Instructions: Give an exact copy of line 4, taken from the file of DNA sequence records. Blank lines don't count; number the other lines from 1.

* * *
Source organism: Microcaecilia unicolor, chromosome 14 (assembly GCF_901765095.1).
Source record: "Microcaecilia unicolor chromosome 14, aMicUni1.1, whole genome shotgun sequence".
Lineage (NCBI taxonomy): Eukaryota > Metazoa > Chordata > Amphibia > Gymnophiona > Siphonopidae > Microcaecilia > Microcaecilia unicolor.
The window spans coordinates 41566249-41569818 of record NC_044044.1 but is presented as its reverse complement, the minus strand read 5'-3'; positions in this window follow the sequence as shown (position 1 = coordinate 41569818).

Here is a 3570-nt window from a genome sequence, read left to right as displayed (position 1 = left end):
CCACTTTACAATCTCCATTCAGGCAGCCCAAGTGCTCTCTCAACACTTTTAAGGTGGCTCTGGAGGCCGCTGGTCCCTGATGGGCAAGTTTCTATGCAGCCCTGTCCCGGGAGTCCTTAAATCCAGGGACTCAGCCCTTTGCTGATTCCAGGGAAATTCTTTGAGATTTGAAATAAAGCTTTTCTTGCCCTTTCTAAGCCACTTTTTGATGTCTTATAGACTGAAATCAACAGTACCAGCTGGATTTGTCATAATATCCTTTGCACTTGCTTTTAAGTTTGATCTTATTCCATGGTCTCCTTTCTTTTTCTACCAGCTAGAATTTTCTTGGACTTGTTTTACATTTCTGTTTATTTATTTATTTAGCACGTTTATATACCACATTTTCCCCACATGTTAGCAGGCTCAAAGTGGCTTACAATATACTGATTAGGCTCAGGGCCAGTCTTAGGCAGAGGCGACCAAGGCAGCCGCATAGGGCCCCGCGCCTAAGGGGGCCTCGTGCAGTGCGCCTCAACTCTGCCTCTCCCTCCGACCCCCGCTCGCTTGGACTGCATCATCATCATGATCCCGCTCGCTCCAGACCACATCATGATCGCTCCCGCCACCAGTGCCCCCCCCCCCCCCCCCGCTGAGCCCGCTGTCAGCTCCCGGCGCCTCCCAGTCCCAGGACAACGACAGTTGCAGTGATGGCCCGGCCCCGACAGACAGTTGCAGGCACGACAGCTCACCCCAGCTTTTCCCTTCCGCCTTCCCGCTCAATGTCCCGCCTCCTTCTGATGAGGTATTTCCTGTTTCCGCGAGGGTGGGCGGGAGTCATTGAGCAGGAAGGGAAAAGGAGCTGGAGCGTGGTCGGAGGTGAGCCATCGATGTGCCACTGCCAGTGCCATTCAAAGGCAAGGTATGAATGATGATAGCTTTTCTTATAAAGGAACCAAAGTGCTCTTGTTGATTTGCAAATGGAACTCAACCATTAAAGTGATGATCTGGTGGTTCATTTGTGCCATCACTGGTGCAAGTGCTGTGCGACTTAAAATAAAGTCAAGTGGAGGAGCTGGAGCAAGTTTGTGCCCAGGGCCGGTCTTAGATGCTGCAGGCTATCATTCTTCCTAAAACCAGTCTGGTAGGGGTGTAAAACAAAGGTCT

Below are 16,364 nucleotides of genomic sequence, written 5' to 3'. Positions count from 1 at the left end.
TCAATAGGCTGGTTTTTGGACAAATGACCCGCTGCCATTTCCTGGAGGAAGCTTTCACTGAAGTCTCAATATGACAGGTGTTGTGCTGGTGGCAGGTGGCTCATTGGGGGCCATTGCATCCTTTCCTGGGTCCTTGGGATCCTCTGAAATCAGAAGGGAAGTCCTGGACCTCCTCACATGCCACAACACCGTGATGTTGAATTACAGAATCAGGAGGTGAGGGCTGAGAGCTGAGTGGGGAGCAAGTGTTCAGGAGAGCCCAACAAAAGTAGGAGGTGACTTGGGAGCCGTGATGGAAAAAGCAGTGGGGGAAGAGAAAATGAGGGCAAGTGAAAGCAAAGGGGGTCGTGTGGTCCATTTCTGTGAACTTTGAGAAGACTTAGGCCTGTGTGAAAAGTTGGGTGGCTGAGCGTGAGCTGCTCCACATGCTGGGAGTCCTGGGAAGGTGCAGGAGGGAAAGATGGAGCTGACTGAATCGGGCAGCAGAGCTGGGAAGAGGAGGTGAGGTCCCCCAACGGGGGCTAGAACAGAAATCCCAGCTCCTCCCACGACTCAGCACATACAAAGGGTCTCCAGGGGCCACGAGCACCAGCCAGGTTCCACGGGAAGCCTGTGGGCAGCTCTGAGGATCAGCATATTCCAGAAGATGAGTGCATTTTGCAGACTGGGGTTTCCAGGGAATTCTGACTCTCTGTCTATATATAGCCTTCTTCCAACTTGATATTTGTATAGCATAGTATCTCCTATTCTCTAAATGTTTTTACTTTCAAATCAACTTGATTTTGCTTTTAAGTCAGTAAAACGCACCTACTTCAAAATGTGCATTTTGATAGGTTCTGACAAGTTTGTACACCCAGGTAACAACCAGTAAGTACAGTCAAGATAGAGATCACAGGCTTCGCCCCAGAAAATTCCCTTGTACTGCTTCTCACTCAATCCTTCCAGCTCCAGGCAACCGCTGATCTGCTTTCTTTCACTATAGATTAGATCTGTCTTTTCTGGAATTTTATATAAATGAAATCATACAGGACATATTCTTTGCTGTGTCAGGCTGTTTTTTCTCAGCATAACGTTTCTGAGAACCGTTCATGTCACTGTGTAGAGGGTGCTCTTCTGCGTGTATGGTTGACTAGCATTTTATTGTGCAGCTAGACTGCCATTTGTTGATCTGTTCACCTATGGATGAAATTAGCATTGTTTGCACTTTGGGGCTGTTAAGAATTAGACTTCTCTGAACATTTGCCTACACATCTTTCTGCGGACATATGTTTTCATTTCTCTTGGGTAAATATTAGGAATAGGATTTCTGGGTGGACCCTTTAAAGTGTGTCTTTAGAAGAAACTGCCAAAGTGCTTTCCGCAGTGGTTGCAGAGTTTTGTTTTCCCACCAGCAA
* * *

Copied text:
The window spans coordinates 41566249-41569818 of record NC_044044.1 but is presented as its reverse complement, the minus strand read 5'-3'; positions in this window follow the sequence as shown (position 1 = coordinate 41569818).